Incan Ingenuity in the Sacred Valley: Moray & Salinas
Secondary Categories: Dig Deeper
Bundled up against the icy breeze blowing from the snow-covered mountains across the valley, I was impressed. Moray may not be as monumental as Machu Picchu, or as cultural as Cuzco, but for me this often overlooked Sacred Valley destination is an example of unsurpassed Incan ingenuity.
The Moray complex consists of a series of amphitheater-style terraces, spiraling downward like inverse layer cakes. Or, if you prefer cosmic comparisons, like massive inverted crop circles, eerie in their perfection. But the most impressive thing about this site is its purpose: the Incas created and used Moray as a technologically simplistic yet very effective agricultural laboratory. They experimented with crop growing patterns, soil type, optimal growing temperatures, and seed varieties much in the way agricultural-focused scientific centers do today.
Climbing down to the first layer of one of the earthen bowls, at least one component of this agricultural complex becomes quickly obvious: the lower you go, the warmer is gets. Essentially, the Incas built their own custom designed microclimates. And by covering some layers with different soil types—imported from various locations across their empire—the Incas were able to add another variant to their experiments. Experts believe these ancient agronomists selected only the seeds of the plants that performed the best in each key microclimate, breeding them with other strong seeds to create several varieties. Crop diversity and adaptability is essential in a country as diverse as Peru, and it is worth noting Peru is home to over 2,000 varieties of potatoes, the region’s staple crop.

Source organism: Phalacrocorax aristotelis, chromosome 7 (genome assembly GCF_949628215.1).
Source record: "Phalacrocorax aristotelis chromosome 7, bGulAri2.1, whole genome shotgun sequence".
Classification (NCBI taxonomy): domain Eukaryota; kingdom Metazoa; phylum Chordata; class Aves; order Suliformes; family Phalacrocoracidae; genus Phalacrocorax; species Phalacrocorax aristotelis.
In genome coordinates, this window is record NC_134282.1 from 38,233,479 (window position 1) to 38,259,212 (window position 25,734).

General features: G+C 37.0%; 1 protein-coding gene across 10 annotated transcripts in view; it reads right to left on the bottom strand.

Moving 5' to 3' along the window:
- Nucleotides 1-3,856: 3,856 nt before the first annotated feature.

Moray’s sister site of Salinas is no less conceptually impressive. Salinas is a series of salt pans, shallow hillside tubs designed to collect warm salty water as it trickles out of a mountain via a small stream. Ancient experts redirected and mastered the water flow so that each pan could be filled with water, which would then evaporate, leaving behind the salt—a coveted inland good.
Today, the salt pans are owned and operated by locals from the small Sacred Valley village of Maras. Each family owns a specific pond, which is passed down through generations. The method of salt extraction—let nature do the work—has remained largely unchanged since the time of the Incas.
Balancing my way along the narrow salt-encrusted ledges rimming each pool, I can’t help but be captivated. Mineral extraction is supposed to be messy and invasive, not a procedure of beauty. However, as the day draws to a close, I notice how each pool catches hues of the setting sun, creating the appearance of hundreds of brilliant white framed photographs. The true balancing act isn’t done by me and my wobbly feet, but by Salinas and its operators, who manage to encompass nature, industry, tourism, and tradition all in one spectacular spot.